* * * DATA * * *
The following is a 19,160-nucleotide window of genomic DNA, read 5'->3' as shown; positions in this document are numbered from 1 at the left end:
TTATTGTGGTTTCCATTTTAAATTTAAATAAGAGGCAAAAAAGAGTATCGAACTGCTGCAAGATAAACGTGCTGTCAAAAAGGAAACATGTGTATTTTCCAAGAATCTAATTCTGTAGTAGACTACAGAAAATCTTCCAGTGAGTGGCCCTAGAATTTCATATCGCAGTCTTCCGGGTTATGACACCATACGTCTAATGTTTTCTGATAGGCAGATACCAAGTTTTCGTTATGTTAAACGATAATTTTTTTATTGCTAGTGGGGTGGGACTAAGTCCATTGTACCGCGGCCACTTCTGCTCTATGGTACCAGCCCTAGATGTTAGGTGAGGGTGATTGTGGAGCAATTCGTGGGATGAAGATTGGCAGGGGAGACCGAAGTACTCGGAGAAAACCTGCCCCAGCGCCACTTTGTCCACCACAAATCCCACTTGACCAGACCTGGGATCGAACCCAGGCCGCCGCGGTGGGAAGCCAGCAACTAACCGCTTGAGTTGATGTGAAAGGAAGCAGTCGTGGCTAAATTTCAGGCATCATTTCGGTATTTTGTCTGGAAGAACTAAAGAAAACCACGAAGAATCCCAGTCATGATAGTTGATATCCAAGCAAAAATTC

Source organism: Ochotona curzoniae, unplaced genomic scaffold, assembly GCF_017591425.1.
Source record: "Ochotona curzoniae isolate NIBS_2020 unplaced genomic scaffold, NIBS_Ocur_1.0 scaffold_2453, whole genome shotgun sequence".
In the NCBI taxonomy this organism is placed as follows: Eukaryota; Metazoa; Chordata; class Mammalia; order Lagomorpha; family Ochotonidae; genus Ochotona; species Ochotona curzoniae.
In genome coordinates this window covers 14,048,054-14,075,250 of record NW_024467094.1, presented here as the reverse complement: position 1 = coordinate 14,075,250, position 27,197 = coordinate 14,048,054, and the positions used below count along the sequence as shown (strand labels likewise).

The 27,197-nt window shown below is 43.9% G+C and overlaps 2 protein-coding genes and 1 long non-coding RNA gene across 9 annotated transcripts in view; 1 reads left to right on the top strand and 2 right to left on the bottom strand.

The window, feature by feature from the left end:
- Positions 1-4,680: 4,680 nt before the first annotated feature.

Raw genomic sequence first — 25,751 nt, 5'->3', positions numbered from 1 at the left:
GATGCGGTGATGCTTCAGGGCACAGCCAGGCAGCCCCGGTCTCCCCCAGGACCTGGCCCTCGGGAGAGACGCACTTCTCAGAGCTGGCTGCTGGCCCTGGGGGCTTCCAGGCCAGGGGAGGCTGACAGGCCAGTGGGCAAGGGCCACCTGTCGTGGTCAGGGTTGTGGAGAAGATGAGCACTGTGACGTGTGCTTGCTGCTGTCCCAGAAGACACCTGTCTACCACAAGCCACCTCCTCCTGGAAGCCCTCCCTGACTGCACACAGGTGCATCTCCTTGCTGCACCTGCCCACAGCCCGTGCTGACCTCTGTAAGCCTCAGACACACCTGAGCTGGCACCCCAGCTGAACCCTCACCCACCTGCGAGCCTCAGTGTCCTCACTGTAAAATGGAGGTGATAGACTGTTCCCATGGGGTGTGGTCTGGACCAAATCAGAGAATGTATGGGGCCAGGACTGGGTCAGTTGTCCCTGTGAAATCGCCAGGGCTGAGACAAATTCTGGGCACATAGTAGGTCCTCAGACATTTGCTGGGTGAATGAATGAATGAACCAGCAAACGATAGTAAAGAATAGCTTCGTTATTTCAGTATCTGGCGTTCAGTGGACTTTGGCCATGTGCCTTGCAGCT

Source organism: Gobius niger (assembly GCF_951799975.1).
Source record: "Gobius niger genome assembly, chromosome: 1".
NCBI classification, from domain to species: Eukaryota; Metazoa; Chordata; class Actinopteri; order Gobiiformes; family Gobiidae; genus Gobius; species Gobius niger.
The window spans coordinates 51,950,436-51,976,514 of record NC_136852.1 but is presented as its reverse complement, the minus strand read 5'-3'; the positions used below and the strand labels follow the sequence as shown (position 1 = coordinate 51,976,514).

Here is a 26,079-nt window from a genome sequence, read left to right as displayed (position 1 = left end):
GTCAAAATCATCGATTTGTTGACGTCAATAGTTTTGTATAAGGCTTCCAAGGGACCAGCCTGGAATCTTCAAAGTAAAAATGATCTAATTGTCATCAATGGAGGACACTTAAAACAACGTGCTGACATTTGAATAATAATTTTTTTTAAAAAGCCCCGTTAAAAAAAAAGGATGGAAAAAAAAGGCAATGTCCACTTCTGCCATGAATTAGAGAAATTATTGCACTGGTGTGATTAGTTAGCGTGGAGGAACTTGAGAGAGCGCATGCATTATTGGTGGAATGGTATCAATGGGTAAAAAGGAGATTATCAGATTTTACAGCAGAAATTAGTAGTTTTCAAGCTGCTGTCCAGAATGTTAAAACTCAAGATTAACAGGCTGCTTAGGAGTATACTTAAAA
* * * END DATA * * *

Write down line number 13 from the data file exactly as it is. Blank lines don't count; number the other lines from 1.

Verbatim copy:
Source record: "Gobius niger genome assembly, chromosome: 1".